# Contents of /trunk/doc/user/Models.tex

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Section 6.1.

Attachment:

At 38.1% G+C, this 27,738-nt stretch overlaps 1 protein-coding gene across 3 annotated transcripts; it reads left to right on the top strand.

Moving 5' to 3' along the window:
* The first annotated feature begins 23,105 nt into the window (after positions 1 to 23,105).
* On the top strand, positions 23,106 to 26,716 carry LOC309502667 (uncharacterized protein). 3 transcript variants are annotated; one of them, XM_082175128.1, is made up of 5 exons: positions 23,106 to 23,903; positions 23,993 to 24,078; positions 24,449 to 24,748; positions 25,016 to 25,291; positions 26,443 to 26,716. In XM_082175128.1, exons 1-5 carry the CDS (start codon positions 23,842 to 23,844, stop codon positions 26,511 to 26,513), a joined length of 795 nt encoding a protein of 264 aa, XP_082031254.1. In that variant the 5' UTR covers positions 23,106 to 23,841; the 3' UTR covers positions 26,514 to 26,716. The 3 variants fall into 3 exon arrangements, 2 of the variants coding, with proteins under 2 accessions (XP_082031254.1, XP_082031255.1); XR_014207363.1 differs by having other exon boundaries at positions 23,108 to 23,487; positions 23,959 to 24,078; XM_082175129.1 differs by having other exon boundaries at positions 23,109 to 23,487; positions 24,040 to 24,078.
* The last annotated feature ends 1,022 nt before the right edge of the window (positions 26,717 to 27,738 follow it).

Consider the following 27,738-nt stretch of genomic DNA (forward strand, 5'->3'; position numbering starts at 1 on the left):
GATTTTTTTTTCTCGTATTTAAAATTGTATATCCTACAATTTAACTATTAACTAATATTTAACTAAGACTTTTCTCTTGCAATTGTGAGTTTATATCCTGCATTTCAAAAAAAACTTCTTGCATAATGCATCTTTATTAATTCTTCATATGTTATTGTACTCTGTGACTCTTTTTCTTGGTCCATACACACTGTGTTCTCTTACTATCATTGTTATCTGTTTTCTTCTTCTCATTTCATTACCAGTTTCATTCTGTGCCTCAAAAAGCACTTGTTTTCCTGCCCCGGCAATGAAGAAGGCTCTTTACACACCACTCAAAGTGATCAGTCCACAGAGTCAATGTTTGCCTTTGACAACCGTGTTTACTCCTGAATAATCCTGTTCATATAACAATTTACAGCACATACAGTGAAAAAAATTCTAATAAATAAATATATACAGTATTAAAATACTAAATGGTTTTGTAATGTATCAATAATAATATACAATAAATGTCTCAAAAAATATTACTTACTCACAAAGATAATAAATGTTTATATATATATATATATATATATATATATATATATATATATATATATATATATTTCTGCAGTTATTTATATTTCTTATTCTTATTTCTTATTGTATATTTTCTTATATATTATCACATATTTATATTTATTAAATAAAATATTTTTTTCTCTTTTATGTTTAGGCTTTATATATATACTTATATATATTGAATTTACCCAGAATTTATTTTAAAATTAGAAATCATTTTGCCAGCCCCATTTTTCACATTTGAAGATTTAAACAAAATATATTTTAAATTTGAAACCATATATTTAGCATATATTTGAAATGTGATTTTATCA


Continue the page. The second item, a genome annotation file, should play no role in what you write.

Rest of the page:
1 2 %%%%%%%%%%%%%%%%%%%%%%%%%%%%%%%%%%%%%%%%%%%%%%%%%%%%%%%% 3 % 4 % Copyright (c) 2003-2010 by University of Queensland 5 % Earth Systems Science Computational Center (ESSCC) 6 7 % 8 % Primary Business: Queensland, Australia 9 % Licensed under the Open Software License version 3.0 10 11 % 12 %%%%%%%%%%%%%%%%%%%%%%%%%%%%%%%%%%%%%%%%%%%%%%%%%%%%%%%% 13 14 \chapter{Models} 15 \label{MODELS CHAPTER} 16 17 The following sections give a brief overview of the model classes and their 18 corresponding methods. 19 20 \input{stokessolver} 21 %\input{darcyfluxNew} 22 \input{darcyflux} 23 %\input{levelsetmodel} 24 25 \section{Isotropic Kelvin Material \label{IKM}} 26 As proposed by Kelvin~\cite{Muhlhaus2005} material strain $D_{ij}=\frac{1}{2}(v_{i,j}+v_{j,i})$ can be decomposed into 27 an elastic part $D_{ij}^{el}$ and visco-plastic part $D_{ij}^{vp}$: 28 \begin{equation}\label{IKM-EQU-2} 29 D_{ij}=D_{ij}^{el}+D_{ij}^{vp} 30 \end{equation} 31 with the elastic strain given as 32 \begin{equation}\label{IKM-EQU-3} 33 D_{ij}^{el'}=\frac{1}{2 \mu} \dot{\sigma}_{ij}' 34 \end{equation} 35 where $\sigma'_{ij}$ is the deviatoric stress (Notice that $\sigma'_{ii}=0$). 36 If the material is composed by materials $q$ the visco-plastic strain can be decomposed as 37 \begin{equation}\label{IKM-EQU-4} 38 D_{ij}^{vp'}=\sum_{q} D_{ij}^{q'} 39 \end{equation} 40 where $D_{ij}^{q}$ is the strain in material $q$ given as 41 \begin{equation}\label{IKM-EQU-5} 42 D_{ij}^{q'}=\frac{1}{2 \eta^{q}} \sigma'_{ij} 43 \end{equation} 44 where $\eta^{q}$ is the viscosity of material $q$. We assume the following 45 betwee the the strain in material $q$ 46 \begin{equation}\label{IKM-EQU-5b} 47 \eta^{q}=\eta^{q}_{N} \left(\frac{\tau}{\tau_{t}^q}\right)^{1-n^{q}} 48 \mbox{ with } \tau=\sqrt{\frac{1}{2}\sigma'_{ij} \sigma'_{ij}} 49 \end{equation} 50 for a given power law coefficients $n^{q}\ge1$ and transition stresses $\tau_{t}^q$, see~\cite{Muhlhaus2005}. 51 Notice that $n^{q}=1$ gives a constant viscosity. 52 After inserting equation~\ref{IKM-EQU-5} into equation \ref{IKM-EQU-4} one gets: 53 \begin{equation}\label{IKM-EQU-6} 54 D_{ij}'^{vp}=\frac{1}{2 \eta^{vp}} \sigma'_{ij} \mbox{ with } \frac{1}{\eta^{vp}} = \sum_{q} \frac{1}{\eta^{q}} \;. 55 \end{equation} 56 and finally with~\ref{IKM-EQU-2} 57 \begin{equation}\label{IKM-EQU-2bb} 58 D_{ij}'=\frac{1}{2 \eta^{vp}} \sigma'_{ij}+\frac{1}{2 \mu} \dot{\sigma}_{ij}' 59 \end{equation} 60 The total stress $\tau$ needs to fullfill the yield condition \index{yield condition} 61 \begin{equation}\label{IKM-EQU-8c} 62 \tau \le \tau_{Y} + \beta \; p 63 \end{equation} 64 with the Drucker-Prager \index{Druck-Prager} cohesion factor \index{cohesion factor} $\tau_{Y}$, Drucker-Prager friction $\beta$ and total pressure $p$. 65 The deviatoric stress needs to fullfill the equilibrion equation 66 \begin{equation}\label{IKM-EQU-1} 67 -\sigma'_{ij,j}+p_{,i}=F_{i} 68 \end{equation} 69 where $F_{j}$ is a given external fource. We assume an incompressible media: 70 \begin{equation}\label{IKM-EQU-2bbb} 71 -v_{i,i}=0 72 \end{equation} 73 Natural boundary conditions are taken in the form 74 \begin{equation}\label{IKM-EQU-Boundary} 75 \sigma'_{ij}n_{j}-n_{i}p=f 76 \end{equation} 77 which can be overwritten by a constraint 78 \begin{equation}\label{IKM-EQU-Boundary0} 79 v_{i}(x)=0 80 \end{equation} 81 where the index $i$ may depend on the location $x$ on the bondary. 82 83 \subsection{Solution Method \label{IKM-SOLVE}} 84 By using a first order finite difference approximation wit step size $dt>0$~\ref{IKM-EQU-3} get the form 85 \begin{equation}\label{IKM-EQU-3b} 86 \dot{\sigma}_{ij}=\frac{1}{dt } \left( \sigma_{ij} - \sigma_{ij}^{-} \right) 87 \end{equation} 88 and 89 \begin{equation}\label{IKM-EQU-2b} 90 D_{ij}'=\left(\frac{1}{2 \eta^{vp}} + \frac{1}{2 \mu dt}\right) \sigma_{ij}'-\frac{1}{2 \mu dt } \sigma_{ij}^{-'} 91 \end{equation} 92 where $\sigma_{ij}^{-}$ is the stress at the precious time step. With 93 \begin{equation}\label{IKM-EQU-2c} 94 \dot{\gamma} = \sqrt{ 2 \left( D_{ij}' + 95 \frac{1}{ 2 \mu \; dt} \sigma_{ij}^{-'}\right)^2} 96 \end{equation} 97 we have 98 \begin{equation} 99 \tau = \eta_{eff} \cdot \dot{\gamma} 100 \end{equation} 101 where 102 \begin{equation} 103 \eta_{eff}= min( \left(\frac{1}{\mu \; dt}+\frac{1}{\eta^{vp}}\right)^{-1} 104 , \eta_{max}) \mbox{ with } 105 \eta_{max} = \left\{ 106 \begin{array}{rcl} 107 \frac{\tau_{Y} + \beta \; p}{\dot{\gamma}} & & \dot{\gamma}>0 \\ 108 &\mbox{ if } \\ 109 \infty & & \mbox{otherwise} 110 \end{array} 111 \right. 112 \end{equation} 113 The upper bound $\eta_{max}$ makes sure that yield condtion~\ref{IKM-EQU-8c} holds. With this setting the eqaution \ref{IKM-EQU-2b} takes the form 114 \begin{equation}\label{IKM-EQU-10} 115 \sigma_{ij}' = 2 \eta_{eff} \left( D_{ij}' + 116 \frac{1}{ 2 \mu \; dt} \sigma_{ij}^{'-}\right) 117 \end{equation} 118 After inserting~\ref{IKM-EQU-10} into~\ref{IKM-EQU-1} we get 119 \begin{equation}\label{IKM-EQU-1ib} 120 -\left(\eta_{eff} (v_{i,j}+ v_{i,j}) 121 \right)_{,j}+p_{,i}=F_{i}+ 122 \left(\frac{\eta_{eff}}{\mu dt } \sigma_{ij}^{'-} \right)_{,j} 123 \end{equation} 124 Combining this with the incomressibilty condition~\ref{IKM-EQU-2} we need to solve a 125 Stokes problem as discussed in section~\ref{STOKES SOLVE} in each time step. 126 127 If we set 128 \begin{equation}\label{IKM-EQU-44} 129 \frac{1}{\eta(\tau)}= \frac{1}{\mu \; dt}+\frac{1}{\eta^{vp}} 130 \end{equation} 131 we need to solve the nonlinear problem 132 \begin{equation} 133 \eta_{eff} - min(\eta( \dot{\gamma} \cdot \eta_{eff}) 134 , \eta_{max}) =0 135 \end{equation} 136 We use the Newton-Raphson Scheme \index{Newton-Raphson scheme} to solve this problem 137 \begin{equation}\label{IKM-EQU-45} 138 \eta_{eff}^{(n+1)} = \min(\eta_{max}, 139 \eta_{eff}^{(n)} - 140 \frac{\eta_{eff}^{(n)} - \eta( \tau^{(n)}) } 141 {1-\dot{\gamma} \cdot \eta'( \tau^{(n)} )} ) 142 =\min(\eta_{max}, 143 \frac{\eta( \tau^{(n)}) -\tau^{(n)} \cdot \eta'( \tau^{(n)} ) } 144 {1-\dot{\gamma} \cdot \eta'( \tau^{(n)} )} ) 145 \end{equation} 146 where $\eta'$ denotes the derivative of $\eta$ with respect of $\tau$ 147 and $\tau^{(n)} = \dot{\gamma} \cdot \eta_{eff}^{(n)}$. 148 149 Looking at the evaluation of $\eta$ in~\ref{IKM-EQU-44} it makes sense formulate 150 the iteration~\ref{IKM-EQU-45} using $\Theta=\eta^{-1}$. 151 In fact we have 152 \begin{equation} 153 \eta' = - \frac{\Theta'}{\Theta^2} 154 \mbox{ with } 155 \Theta' = \sum_{q} \left(\frac{1}{\eta^{q}} \right)' 156 \label{IKM iteration 7} 157 \end{equation} 158 As 159 \begin{equation}\label{IKM-EQU-47} 160 \left(\frac{1}{\eta^{q}} \right)' 161 = \frac{n^{q}-1}{\eta^{q}_{N}} \cdot \frac{\tau^{n^{q}-2}}{(\tau_{t}^q)^{n^{q}-1}} 162 = \frac{n^{q}-1}{\eta^{q}}\cdot\frac{1}{\tau} 163 \end{equation} 164 we have 165 \begin{equation}\label{IKM-EQU-48} 166 \Theta' = \frac{1}{\tau} \omega \mbox{ with } \omega = \sum_{q}\frac{n^{q}-1}{\eta^{q}} 167 \end{equation} 168 which leads to 169 \begin{equation}\label{IKM-EQU-49} 170 \eta_{eff}^{(n+1)} = \min(\eta_{max}, 171 \eta_{eff}^{(n)} 172 \frac{\Theta^{(n)} + \omega^{(n)} } 173 {\eta_{eff}^{(n)} \Theta^{(n)^2}+\omega^{(n)} }) 174 \end{equation} 175 176 177 \subsection{Functions} 178 179 \begin{classdesc}{IncompressibleIsotropicFlowCartesian}{ 180 domain 181 \optional{, stress=0 182 \optional{, v=0 183 \optional{, p=0 184 \optional{, t=0 185 \optional{, numMaterials=1 186 \optional{, verbose=True 187 \optional{, adaptSubTolerance=True 188 }}}}}}}} 189 opens an incompressible, isotropic flow problem in Cartesian cooridninates 190 on the domain \var{domain}. 191 \var{stress}, 192 \var{v}, 193 \var{p}, and 194 \var{t} set the initial deviatoric stress, velocity, pressure and time. 195 \var{numMaterials} specifies the number of materials used in the power law 196 model. Some progress information are printed if \var{verbose} is set to 197 \True. If \var{adaptSubTolerance} is equal to True the tolerances for subproblems are set automatically. 198 199 The domain 200 needs to support LBB compliant elements for the Stokes problem, see~\cite{LBB} for detials~\index{LBB condition}. 201 For instance one can use second order polynomials for velocity and 202 first order polynomials for the pressure on the same element. Alternativly, one can use 203 macro elements\index{macro elements} using linear polynomial for both pressure and velocity bu with a subdivided 204 element for the velocity. Typically, the macro element is more cost effective. The fact that pressure and velocity are represented in different way is expressed by 205 \begin{python} 206 velocity=Vector(0.0, Solution(mesh)) 207 pressure=Scalar(0.0, ReducedSolution(mesh)) 208 \end{python} 209 \end{classdesc} 210 211 \begin{methoddesc}[IncompressibleIsotropicFlowCartesian]{getDomain}{} 212 returns the domain. 213 \end{methoddesc} 214 215 \begin{methoddesc}[IncompressibleIsotropicFlowCartesian]{getTime}{} 216 Returns current time. 217 \end{methoddesc} 218 219 \begin{methoddesc}[IncompressibleIsotropicFlowCartesian]{getStress}{} 220 Returns current stress. 221 \end{methoddesc} 222 223 \begin{methoddesc}[IncompressibleIsotropicFlowCartesian]{getDeviatoricStress}{} 224 Returns current deviatoric stress. 225 \end{methoddesc} 226 227 \begin{methoddesc}[IncompressibleIsotropicFlowCartesian]{getPressure}{} 228 Returns current pressure. 229 \end{methoddesc} 230 231 \begin{methoddesc}[IncompressibleIsotropicFlowCartesian]{getVelocity}{} 232 Returns current velocity. 233 \end{methoddesc} 234 235 \begin{methoddesc}[IncompressibleIsotropicFlowCartesian]{getDeviatoricStrain}{} 236 Returns deviatoric strain of current velocity 237 \end{methoddesc} 238 239 \begin{methoddesc}[IncompressibleIsotropicFlowCartesian]{getTau}{} 240 Returns current second invariant of deviatoric stress 241 \end{methoddesc} 242 243 \begin{methoddesc}[IncompressibleIsotropicFlowCartesian]{getGammaDot}{} 244 Returns current second invariant of deviatoric strain 245 \end{methoddesc} 246 247 248 \begin{methoddesc}[IncompressibleIsotropicFlowCartesian]{setTolerance}{tol=1.e-4} 249 Sets the tolerance used to terminate the iteration on a time step. 250 \end{methoddesc} 251 252 \begin{methoddesc}[IncompressibleIsotropicFlowCartesian]{setFlowTolerance}{tol=1.e-4} 253 Sets the relative tolerance for the incompressible solver, see \class{StokesProblemCartesian} for details. 254 \end{methoddesc} 255 256 \begin{methoddesc}[IncompressibleIsotropicFlowCartesian]{setElasticShearModulus}{mu=None} 257 Sets the elastic shear modulus $\mu$. If \var{mu} is set to None (default) elasticity is not applied. 258 \end{methoddesc} 259 260 \begin{methoddesc}[IncompressibleIsotropicFlowCartesian]{setEtaTolerance=}{rtol=1.e-8} 261 sets the relative tolerance for the effectice viscosity. Iteration on a time step is completed if the realtive of the effective viscosity is less than \var{rtol}. 262 \end{methoddesc} 263 264 \begin{methoddesc}[IncompressibleIsotropicFlowCartesian]{setDruckerPragerLaw} 265 {\optional{tau_Y=None, \optional{friction=None}}} 266 Sets the parameters $\tau_{Y}$ and $\beta$ for the Drucker-Prager model in condition~\ref{IKM-EQU-8c}. If \var{tau_Y} is set to None (default) Drucker-Prager 267 condition is not applied. 268 \end{methoddesc} 269 270 \begin{methoddesc}[IncompressibleIsotropicFlowCartesian]{setElasticShearModulus}{mu=None} 271 Sets the elastic shear modulus $\mu$. If \var{mu} is set to None (default) elasticity is not applied. 272 \end{methoddesc} 273 274 275 \begin{methoddesc}[IncompressibleIsotropicFlowCartesian]{setPowerLaws}{eta_N, tau_t, power} 276 Sets the parameters of the power-law for all materials as defined in 277 equation~\ref{IKM-EQU-5b}. 278 \var{eta_N} is the list of viscosities $\eta^{q}_{N}$, 279 \var{tau_t} is the list of reference stresses $\tau_{t}^q$, 280 and \var{power} is the list of power law coefficients $n^{q}$. 281 \end{methoddesc} 282 283 284 \begin{methoddesc}[IncompressibleIsotropicFlowCartesian]{update}{dt 285 \optional{, iter_max=100 286 \optional{, inner_iter_max=20 287 }}} 288 Updates stress, velocity and pressure for time increment \var{dt}. 289 where \var{iter_max} is the maximum number of iteration steps on a time step to 290 update the effective viscosity and \var{inner_iter_max} is the maximum 291 number of itertion steps in the incompressible solver. 292 \end{methoddesc} 293 294 \subsection{Example} 295 later 296 297 \input{faultsystem} 298 299 % \section{Drucker Prager Model}